development

The end of a golden age of discovery?

Exactly six years ago this week I was in Washington DC to collect the Pizzigati Prize for Software in the Public Interest, and award given each year to an individual who has created or led an effort to create an open source software product of significant value to the non

Announcing our Four-Part Manifesto for Change

For almost fifteen years kiwanja.net has been home for our hopes, dreams and frustrations on all things technology, social innovation, and international conservation and development.

Video: Time to pay attention

You shouldn’t need anyone to tell you that there were refugees long before the Syrian crisis brought their horror further into the public consciousness.
There was famine before recent announcements of severe food shortages in Yemen, Malawi and Nigeria, too. And, today, with over fifty countries run by dictatorships, oppression isn’t in short supply, either.

This.

alex-letter-1http://www.kiwanja.net/wp-content/uploads/2016/09/Alex-Letter-1-190x300.jpg 190w, http://www.kiwanja.net/

Due diligence? We need an app for that.

The ubiquity of mobile phones, the reach of the Internet, the shear number of problems facing the planet, competitions and challenges galore, pots of money and strong media interest in tech-for-good projects has today created the perfect storm.

A Six-Point Plan for Change

Late last year I was in South Africa attending Buntwani 2015. As always, it was great meeting new people and catching up with old friends. Sadly, some of those old ‘friends’ included many of the issues we seem to continually face in the development sector, issues which don’t seem to ever want to go away.

ICTs in Evaluation Practice

Over the past 4 years I’ve had the opportunity to look more closely at the role of ICTs in Monitoring and Evaluation practice (and the privilege of working with Michael Bamberger and Nancy MacPherson in this area).

M&E of Tech in humanitarian and development work: How can we do it better?

I used to write blog posts two or three times a week, but things have been a little quiet here for the past couple of years. That’s partly because I’ve been ‘doing actual work’ (as we like to say) trying to implement the theoretical ‘good practices’ that I like soapboxing about.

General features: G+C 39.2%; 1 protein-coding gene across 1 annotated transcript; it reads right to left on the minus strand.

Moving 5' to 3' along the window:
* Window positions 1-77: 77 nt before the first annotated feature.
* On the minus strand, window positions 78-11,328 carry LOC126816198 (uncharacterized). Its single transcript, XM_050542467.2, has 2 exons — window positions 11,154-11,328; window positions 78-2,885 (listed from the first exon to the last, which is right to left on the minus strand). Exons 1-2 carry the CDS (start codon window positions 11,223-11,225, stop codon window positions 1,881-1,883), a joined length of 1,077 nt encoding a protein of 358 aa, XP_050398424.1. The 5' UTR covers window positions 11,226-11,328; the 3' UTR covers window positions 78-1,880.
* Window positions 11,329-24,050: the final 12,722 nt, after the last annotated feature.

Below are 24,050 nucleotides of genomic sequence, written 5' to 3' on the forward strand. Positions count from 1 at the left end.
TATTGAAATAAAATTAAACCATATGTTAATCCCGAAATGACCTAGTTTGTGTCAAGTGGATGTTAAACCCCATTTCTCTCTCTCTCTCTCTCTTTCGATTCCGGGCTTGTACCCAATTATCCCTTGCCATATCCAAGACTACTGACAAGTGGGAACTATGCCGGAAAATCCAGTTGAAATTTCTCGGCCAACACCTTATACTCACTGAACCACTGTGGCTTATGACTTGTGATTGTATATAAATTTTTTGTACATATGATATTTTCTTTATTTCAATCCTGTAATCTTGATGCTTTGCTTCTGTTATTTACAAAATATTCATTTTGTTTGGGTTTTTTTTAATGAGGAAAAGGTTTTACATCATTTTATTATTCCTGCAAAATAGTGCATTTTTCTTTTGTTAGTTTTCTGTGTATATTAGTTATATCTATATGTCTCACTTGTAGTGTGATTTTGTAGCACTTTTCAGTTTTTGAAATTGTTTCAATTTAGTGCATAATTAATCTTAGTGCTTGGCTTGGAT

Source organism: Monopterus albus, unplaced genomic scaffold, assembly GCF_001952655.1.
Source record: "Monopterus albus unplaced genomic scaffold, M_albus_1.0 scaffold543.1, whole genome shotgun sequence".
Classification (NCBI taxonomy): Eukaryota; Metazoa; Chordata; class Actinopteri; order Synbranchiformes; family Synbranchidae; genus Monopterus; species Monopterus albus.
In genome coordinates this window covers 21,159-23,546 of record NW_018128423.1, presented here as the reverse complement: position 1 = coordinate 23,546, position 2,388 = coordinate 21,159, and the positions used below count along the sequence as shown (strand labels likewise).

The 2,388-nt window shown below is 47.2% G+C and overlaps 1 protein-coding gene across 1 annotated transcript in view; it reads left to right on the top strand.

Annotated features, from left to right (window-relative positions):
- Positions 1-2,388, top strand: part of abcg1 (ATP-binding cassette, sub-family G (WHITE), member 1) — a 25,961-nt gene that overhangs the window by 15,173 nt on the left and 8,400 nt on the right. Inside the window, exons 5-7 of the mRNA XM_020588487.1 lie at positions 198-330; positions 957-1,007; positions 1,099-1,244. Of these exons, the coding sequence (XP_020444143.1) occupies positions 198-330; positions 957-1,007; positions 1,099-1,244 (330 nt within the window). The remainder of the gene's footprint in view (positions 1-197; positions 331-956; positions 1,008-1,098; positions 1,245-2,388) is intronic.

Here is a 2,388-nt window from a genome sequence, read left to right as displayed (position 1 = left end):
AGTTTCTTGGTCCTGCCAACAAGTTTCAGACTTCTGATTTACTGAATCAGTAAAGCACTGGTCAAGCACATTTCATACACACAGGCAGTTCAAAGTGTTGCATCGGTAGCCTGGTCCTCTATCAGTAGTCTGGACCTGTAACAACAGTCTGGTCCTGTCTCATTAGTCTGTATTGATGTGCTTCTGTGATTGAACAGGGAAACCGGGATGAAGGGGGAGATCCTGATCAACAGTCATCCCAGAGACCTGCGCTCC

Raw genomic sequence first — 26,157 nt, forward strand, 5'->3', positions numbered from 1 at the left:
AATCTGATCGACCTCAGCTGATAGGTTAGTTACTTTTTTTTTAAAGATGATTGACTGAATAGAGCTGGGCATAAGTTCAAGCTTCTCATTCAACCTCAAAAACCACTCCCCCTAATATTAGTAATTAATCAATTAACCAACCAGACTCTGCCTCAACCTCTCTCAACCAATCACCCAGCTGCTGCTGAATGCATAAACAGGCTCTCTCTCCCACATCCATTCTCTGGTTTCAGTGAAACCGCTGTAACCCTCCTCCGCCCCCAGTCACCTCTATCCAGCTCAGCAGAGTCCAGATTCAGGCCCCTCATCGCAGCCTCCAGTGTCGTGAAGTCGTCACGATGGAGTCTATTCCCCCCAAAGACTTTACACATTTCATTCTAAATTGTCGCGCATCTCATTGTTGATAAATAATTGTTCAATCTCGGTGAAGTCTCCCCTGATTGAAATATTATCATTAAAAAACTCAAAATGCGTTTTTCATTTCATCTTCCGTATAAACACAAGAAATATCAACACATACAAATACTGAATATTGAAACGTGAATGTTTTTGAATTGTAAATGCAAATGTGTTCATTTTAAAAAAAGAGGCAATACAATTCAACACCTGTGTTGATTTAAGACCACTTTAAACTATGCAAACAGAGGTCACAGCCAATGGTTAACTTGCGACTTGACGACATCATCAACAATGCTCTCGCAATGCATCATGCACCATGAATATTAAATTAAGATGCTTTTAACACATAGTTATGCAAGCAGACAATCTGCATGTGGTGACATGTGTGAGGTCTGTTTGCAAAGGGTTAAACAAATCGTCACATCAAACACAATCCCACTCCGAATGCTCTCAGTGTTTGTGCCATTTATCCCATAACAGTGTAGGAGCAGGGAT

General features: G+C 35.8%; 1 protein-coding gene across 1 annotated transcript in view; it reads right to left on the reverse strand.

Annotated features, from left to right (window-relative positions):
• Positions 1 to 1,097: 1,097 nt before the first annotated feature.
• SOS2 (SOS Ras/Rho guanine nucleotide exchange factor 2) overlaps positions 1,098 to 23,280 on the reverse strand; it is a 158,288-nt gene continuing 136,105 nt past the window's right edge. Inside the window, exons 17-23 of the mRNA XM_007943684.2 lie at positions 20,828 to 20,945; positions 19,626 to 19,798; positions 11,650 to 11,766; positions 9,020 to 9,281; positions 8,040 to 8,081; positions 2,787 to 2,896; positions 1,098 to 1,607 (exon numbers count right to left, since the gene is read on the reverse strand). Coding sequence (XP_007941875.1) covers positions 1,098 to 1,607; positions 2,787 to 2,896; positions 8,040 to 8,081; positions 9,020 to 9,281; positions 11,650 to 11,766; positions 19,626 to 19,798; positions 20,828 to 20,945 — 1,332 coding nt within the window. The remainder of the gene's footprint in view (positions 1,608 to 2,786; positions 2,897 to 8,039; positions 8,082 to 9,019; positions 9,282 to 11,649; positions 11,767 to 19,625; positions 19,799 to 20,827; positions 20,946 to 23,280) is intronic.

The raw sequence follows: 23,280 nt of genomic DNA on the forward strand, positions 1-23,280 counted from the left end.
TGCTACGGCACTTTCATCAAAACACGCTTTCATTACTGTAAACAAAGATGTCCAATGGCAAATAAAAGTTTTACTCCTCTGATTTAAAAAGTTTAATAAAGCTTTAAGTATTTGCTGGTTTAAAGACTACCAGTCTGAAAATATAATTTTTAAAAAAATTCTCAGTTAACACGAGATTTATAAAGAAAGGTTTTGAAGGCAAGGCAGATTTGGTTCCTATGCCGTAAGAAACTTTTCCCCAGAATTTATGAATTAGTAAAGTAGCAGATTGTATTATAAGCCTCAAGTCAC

What to do when the yelling stops?

I’m reading two books in parallel right now – Ben Ramalingam‘s ‘Aid on the Edge of Chaos‘ and Kentaro Toyama‘s ‘Geek Heresy‘. With both books I’m finding myself regularly pausing for a nod of approval or a wry smile.

In Malawi, problems as symptoms

When I started out in development I had no idea what I’d be able to do to help solve some of the huge, complex problems out there. But that lack of certainty – and an absence of obvious answers – turned out to be a far better starting point than I ever imagined. 

A call for sanity – not innovation – in humanitarian tech.

If you’re a socially-focussed tech organisation working with refugees, it’s been a pretty tough few months. Not only have you had to deal with the ever-growing number of people fleeing conflict – now at record levels – but you’ve had to deal with the politics of the ‘humanitarian technology sector’.

Time for a top-down bottom-up development challenge?

Earlier last week I stumbled into a post on Chris Blattman’s website provocatively titled ‘Is this the most effective development program in history?‘ It in, he shares the story of how, in 2011, the Nigerian government handed out $60 million to 1,200 Nigerians – that’s a

New idea? Or old idea done better?

Last week I received my yearly mailing of Ashoka’s inspiring ‘Leading Social Entrepreneurs’ publication. It’s always fascinating flicking through the work and lives of some quite extraordinary individuals helping make their part of the world a better place.

What technology-for-conservation might learn from technology-for-development

Although the majority of my more recent work has sat in the ‘global development’ bucket, much of my early interest lay in conservation. Before I stumbled into the world of mobiles-for-development (m4d) I was helping with biodiversity surveys in Uganda and running primate sanctuaries in Nigeria, and focusing my academic studies on the role of anthropologists in the creation of national parks.

Syndicate content